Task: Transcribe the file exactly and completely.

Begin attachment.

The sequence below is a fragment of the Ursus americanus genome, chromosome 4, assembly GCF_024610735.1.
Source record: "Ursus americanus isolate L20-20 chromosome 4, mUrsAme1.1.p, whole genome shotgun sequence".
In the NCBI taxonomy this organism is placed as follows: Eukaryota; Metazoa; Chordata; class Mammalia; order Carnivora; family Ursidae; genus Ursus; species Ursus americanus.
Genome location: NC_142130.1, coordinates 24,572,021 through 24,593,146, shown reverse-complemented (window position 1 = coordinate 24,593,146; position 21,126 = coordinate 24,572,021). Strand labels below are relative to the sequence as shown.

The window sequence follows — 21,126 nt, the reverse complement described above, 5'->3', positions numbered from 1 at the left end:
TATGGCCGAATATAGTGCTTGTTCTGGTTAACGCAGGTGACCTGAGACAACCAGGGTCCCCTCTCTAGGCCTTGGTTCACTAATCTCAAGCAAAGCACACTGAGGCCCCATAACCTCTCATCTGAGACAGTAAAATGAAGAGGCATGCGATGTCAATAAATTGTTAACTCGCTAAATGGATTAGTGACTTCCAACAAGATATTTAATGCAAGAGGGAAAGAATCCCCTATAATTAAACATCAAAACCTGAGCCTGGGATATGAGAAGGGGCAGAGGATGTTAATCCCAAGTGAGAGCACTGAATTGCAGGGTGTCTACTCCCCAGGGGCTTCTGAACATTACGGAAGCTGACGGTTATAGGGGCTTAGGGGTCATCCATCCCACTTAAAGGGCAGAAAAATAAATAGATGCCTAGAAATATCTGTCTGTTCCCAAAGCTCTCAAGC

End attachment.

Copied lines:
The sequence below is a fragment of the Ursus americanus genome, chromosome 4, assembly GCF_024610735.1.
Source record: "Ursus americanus isolate L20-20 chromosome 4, mUrsAme1.1.p, whole genome shotgun sequence".
In the NCBI taxonomy this organism is placed as follows: Eukaryota; Metazoa; Chordata; class Mammalia; order Carnivora; family Ursidae; genus Ursus; species Ursus americanus.
Genome location: NC_142130.1, coordinates 24,572,021 through 24,593,146, shown reverse-complemented (window position 1 = coordinate 24,593,146; position 21,126 = coordinate 24,572,021). Strand labels below are relative to the sequence as shown.

The window sequence follows — 21,126 nt, the reverse complement described above, 5'->3', positions numbered from 1 at the left end:
TATGGCCGAATATAGTGCTTGTTCTGGTTAACGCAGGTGACCTGAGACAACCAGGGTCCCCTCTCTAGGCCTTGGTTCACTAATCTCAAGCAAAGCACACTGAGGCCCCATAACCTCTCATCTGAGACAGTAAAATGAAGAGGCATGCGATGTCAATAAATTGTTAACTCGCTAAATGGATTAGTGACTTCCAACAAGATATTTAATGCAAGAGGGAAAGAATCCCCTATAATTAAACATCAAAACCTGAGCCTGGGATATGAGAAGGGGCAGAGGATGTTAATCCCAAGTGAGAGCACTGAATTGCAGGGTGTCTACTCCCCAGGGGCTTCTGAACATTACGGAAGCTGACGGTTATAGGGGCTTAGGGGTCATCCATCCCACTTAAAGGGCAGAAAAATAAATAGATGCCTAGAAATATCTGTCTGTTCCCAAAGCTCTCAAGC